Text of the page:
Consumers will prefer more contactless options across the retail value chain and service delivery. This change will sweep across multiple industries – Banking, Retail, Entertainment, e.t.c. The heightened health consciousness has come to stay as well. I predict a boom in immunity-boosting ‘supplements’ and for some certain demographic – concoctions. The rules of engagement with large events and crowd management as well would change. Overall, these are interesting times and I’m looking forward to seeing these changes.

Leadership lessons

My team and I have had to come up with new ways to work in this period. I am more intentional, I communicate more clearly and explicitly (no luxury of body language to help communicate what I am not saying). I would also like to think I am more caring. The situation is taking a larger toll on many than they are willing to admit so I try to be there emotionally as much as I can. In all, I have also learnt to be a little more lighthearted and laugh more with the team. All it took was one virus to show us that all we thought we couldn’t do without, we actually could. Life isn’t that serious.

Using the magic wand to make changes in the Marketing industry in Nigeria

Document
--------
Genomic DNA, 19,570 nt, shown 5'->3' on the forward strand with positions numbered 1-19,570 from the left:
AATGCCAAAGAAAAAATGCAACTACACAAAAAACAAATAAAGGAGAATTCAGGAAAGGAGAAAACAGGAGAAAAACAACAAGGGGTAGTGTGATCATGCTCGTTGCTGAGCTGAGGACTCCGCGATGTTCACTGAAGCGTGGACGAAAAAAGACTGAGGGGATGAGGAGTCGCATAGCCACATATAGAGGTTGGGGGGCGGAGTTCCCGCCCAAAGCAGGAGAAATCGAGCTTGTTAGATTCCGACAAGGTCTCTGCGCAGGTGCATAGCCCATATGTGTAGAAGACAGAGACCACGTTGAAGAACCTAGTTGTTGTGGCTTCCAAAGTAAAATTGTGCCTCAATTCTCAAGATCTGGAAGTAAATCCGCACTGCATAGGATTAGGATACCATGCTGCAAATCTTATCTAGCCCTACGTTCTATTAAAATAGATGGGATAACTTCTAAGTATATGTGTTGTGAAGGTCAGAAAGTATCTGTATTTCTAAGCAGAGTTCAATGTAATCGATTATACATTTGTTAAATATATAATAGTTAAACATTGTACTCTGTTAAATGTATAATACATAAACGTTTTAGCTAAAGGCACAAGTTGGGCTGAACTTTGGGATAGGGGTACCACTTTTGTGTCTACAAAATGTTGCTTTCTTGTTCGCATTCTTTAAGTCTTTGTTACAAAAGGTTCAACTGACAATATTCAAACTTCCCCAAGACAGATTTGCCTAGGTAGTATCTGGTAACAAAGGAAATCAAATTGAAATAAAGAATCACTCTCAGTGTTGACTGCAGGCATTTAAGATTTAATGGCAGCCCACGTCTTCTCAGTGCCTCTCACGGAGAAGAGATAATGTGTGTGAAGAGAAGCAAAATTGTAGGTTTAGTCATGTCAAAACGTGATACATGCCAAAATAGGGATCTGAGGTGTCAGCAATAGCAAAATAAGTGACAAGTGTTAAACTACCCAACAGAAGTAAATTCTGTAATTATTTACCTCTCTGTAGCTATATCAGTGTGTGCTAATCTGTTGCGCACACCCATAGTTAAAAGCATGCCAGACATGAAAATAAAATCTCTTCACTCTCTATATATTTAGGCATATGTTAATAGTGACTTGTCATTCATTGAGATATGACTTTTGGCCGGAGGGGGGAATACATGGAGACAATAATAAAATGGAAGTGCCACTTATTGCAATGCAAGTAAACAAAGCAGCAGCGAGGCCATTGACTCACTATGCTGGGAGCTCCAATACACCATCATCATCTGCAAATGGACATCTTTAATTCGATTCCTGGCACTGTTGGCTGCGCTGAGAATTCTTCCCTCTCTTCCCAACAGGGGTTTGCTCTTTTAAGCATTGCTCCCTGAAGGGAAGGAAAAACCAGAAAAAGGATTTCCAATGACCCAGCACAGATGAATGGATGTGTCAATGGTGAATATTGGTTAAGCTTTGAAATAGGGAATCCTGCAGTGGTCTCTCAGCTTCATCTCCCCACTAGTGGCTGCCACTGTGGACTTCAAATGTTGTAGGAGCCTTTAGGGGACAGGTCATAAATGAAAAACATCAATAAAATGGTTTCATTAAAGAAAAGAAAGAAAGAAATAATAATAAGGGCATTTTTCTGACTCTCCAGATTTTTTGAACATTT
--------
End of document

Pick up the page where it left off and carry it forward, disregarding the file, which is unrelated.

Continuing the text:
I would draw a fine line between advertising agencies, PR agencies and digital marketing agencies. These are three different competencies entirely. The ability to manage social media accounts alone doesn’t make an agency a digital agency. I would also shift focus on vanity metrics like page views and web sessions/traffic to actual performance and cost-efficiency metrics to determine the success of digital campaigns.

Expectations from innovators this period

One big one is education. We need local innovators in the education sector that will break the monopoly of physical classrooms at the primary and secondary level. It will be cheaper to access and parents who opt to it can sign up for this as part of a holistic homeschool curriculum.

One question no one ever asked Olajumoke

One question I’ve never been asked is “Do I want $10 million!” My answer is “Yes, I do.. Let me send you my account number.

What does she do when she is not working?

I watch movies and I sleep. This was fun, thank you!